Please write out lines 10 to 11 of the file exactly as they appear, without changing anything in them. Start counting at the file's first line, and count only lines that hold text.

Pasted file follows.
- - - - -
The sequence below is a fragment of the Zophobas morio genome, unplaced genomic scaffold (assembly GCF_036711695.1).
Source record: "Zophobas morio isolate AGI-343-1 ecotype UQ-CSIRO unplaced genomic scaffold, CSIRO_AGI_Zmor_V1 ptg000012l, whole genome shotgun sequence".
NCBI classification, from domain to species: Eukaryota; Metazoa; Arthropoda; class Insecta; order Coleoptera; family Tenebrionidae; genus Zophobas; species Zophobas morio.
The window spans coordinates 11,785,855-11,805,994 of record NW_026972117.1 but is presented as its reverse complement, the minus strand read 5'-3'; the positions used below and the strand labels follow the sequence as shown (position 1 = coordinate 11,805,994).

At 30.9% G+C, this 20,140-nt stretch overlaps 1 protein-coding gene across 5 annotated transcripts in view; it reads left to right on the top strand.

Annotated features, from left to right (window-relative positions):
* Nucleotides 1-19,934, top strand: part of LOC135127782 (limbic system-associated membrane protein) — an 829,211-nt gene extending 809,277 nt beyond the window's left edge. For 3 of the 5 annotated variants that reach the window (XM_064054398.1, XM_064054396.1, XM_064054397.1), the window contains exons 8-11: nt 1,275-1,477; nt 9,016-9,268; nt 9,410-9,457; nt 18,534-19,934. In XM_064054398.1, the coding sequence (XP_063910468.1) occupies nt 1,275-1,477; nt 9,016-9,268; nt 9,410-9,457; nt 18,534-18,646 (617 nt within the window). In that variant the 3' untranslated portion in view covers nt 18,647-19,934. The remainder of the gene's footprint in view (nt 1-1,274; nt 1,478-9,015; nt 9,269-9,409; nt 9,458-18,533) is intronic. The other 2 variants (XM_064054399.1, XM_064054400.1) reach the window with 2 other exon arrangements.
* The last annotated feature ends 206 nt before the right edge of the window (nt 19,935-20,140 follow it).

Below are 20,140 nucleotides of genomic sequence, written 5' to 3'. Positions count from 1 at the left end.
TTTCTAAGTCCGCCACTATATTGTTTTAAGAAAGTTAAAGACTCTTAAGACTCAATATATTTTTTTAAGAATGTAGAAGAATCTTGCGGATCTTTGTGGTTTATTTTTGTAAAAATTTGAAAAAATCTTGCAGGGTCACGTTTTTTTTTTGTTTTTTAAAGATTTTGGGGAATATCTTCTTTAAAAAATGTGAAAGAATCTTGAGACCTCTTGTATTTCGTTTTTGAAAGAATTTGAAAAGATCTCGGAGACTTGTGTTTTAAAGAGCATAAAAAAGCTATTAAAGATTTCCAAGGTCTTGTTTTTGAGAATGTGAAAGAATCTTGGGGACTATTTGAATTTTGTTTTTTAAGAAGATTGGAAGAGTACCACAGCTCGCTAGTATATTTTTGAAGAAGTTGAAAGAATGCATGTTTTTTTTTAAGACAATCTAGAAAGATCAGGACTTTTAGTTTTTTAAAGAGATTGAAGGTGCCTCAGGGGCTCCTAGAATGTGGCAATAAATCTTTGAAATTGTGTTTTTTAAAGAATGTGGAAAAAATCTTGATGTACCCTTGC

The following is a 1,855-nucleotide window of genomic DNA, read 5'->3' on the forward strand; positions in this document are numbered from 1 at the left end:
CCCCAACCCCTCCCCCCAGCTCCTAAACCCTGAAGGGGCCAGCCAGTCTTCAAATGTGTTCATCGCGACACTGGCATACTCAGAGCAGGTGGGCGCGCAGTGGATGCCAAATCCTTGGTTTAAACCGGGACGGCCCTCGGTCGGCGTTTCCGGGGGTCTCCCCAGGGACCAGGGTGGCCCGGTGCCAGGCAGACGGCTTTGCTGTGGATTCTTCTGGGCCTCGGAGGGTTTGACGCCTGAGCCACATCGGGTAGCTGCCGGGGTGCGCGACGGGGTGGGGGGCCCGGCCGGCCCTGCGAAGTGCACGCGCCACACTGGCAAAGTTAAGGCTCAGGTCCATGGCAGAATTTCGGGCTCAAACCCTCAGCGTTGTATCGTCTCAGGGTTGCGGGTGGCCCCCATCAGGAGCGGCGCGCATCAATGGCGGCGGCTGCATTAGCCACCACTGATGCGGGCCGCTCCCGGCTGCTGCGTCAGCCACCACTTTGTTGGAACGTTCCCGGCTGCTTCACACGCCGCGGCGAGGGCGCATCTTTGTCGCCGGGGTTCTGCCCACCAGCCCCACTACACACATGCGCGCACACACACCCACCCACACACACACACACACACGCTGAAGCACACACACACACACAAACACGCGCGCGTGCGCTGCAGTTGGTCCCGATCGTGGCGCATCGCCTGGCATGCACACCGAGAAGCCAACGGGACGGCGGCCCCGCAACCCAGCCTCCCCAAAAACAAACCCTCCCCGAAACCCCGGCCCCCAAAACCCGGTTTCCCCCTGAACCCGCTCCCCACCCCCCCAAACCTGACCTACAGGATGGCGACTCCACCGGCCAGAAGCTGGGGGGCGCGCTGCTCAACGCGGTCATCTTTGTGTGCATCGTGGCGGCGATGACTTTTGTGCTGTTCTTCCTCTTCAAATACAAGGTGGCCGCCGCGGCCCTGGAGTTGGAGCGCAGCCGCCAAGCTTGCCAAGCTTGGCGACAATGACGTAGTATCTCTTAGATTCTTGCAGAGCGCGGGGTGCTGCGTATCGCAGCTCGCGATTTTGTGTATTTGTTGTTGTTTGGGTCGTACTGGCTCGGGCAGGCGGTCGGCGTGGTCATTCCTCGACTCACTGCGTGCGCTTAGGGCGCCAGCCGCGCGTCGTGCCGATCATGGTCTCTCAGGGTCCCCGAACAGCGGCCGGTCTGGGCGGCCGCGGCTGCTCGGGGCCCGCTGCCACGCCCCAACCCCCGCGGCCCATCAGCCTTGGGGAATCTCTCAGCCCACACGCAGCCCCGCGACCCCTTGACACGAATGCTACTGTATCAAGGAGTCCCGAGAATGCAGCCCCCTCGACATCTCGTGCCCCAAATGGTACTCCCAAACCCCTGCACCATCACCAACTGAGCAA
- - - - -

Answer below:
TTTCTAAGTCCGCCACTATATTGTTTTAAGAAAGTTAAAGACTCTTAAGACTCAATATATTTTTTTAAGAATGTAGAAGAATCTTGCGGATCTTTGTGGTTTATTTTTGTAAAAATTTGAAAAAATCTTGCAGGGTCACGTTTTTTTTTTGTTTTTTAAAGATTTTGGGGAATATCTTCTTTAAAAAATGTGAAAGAATCTTGAGACCTCTTGTATTTCGTTTTTGAAAGAATTTGAAAAGATCTCGGAGACTTGTGTTTTAAAGAGCATAAAAAAGCTATTAAAGATTTCCAAGGTCTTGTTTTTGAGAATGTGAAAGAATCTTGGGGACTATTTGAATTTTGTTTTTTAAGAAGATTGGAAGAGTACCACAGCTCGCTAGTATATTTTTGAAGAAGTTGAAAGAATGCATGTTTTTTTTTAAGACAATCTAGAAAGATCAGGACTTTTAGTTTTTTAAAGAGATTGAAGGTGCCTCAGGGGCTCCTAGAATGTGGCAATAAATCTTTGAAATTGTGTTTTTTAAAGAATGTGGAAAAAATCTTGATGTACCCTTGC

The following is a 1,855-nucleotide window of genomic DNA, read 5'->3' on the forward strand; positions in this document are numbered from 1 at the left end: